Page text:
Hazmat Transported from Shipwreck for Proper Disposal

MarineLink.com
Friday, March 07, 2014
Daiki Maru 7 (U.S. Navy photo by Lt. Matt Knight)

By Jesse Leon Guerrero, U.S. Navy

The U.S. Navy, in partnership with the U.S. Coast Guard and civilian contractors, safely removed 49 55-gallon drums filled with hazardous materials from the grounded Japanese commercial fishing vessel Daiki Maru 7 at the Spanish Steps on Naval Base Guam (NBG) March 6.

The Navy-led unified command consisting of representatives from the base, U.S. Coast Guard Sector Guam, Guam Environmental Protection Agency (EPA) and the responsible party have worked together daily to secure the site and coordinate removal of the hazardous waste since the vessel ran aground Feb. 13.

Capt. Casey White, U.S. Coast Guard Sector Guam commanding officer, said the focus of the unified command was to remove hazardous materials from the vessel and protect the environment.

"The next phase is looking at salvage, how we can get this vessel safely removed without doing additional damage to the reef and the surrounding areas and get it off as quickly as we can," she said. "The ongoing third phase would be how can we restore the area to what it was prior. It's a phased approach and everyone continues to work towards those efforts."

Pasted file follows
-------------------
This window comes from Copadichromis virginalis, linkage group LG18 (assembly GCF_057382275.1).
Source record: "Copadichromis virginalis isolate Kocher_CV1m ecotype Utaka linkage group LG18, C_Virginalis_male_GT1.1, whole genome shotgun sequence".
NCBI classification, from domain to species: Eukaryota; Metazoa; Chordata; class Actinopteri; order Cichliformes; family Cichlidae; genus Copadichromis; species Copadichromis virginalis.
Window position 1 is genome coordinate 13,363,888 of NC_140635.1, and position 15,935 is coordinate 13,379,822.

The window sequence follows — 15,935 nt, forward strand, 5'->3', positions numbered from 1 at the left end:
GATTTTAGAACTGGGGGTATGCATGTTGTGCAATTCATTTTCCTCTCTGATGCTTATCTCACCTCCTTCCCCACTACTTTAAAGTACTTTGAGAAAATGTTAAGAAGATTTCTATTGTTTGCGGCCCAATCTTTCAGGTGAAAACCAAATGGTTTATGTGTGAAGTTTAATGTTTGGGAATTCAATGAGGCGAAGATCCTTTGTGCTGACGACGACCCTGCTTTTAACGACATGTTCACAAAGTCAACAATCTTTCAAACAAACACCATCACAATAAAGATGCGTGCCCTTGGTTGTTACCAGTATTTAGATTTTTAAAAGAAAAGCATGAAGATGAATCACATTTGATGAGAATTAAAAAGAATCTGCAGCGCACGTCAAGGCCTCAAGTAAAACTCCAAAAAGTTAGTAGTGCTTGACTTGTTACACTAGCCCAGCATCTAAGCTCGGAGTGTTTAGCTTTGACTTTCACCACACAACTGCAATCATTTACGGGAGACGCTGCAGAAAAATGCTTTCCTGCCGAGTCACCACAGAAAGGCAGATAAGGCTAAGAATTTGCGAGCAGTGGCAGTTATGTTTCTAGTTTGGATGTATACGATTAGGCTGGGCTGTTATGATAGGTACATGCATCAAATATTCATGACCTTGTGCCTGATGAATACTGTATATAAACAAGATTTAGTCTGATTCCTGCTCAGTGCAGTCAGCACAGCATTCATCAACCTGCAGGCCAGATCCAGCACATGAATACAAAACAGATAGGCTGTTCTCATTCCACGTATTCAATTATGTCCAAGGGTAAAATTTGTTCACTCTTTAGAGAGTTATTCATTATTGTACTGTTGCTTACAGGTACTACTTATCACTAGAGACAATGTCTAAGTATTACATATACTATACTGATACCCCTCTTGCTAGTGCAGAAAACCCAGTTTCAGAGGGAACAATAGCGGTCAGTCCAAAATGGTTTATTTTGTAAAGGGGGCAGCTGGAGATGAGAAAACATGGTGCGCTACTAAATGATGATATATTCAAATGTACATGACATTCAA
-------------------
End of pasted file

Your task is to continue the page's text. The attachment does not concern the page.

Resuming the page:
A contracted helicopter transported the fuel-filled drums from the beach below Spanish Steps to the Orote Point helicopter pad. The drums were then loaded onto a truck for proper disposal.

Joint Region Marianas Regional Environmental Coordinator Mark Cruz said the disposal operation focused on the safe and speedy removal of the materials due to the potential hazard they pose to the environment.

"The Navy has been doing everything it can to expedite the operation," he said. "We've allowed access to the installation. We made sure the right people were there on scene as needed. Contractors and resource agencies were able to go down and assess the site and basically move forward with the operation unimpeded."

The Navy consulted and worked with Guam EPA, U.S. Fish and Wildlife Service and NOAA to ensure all environmental regulations and concerns were addressed.

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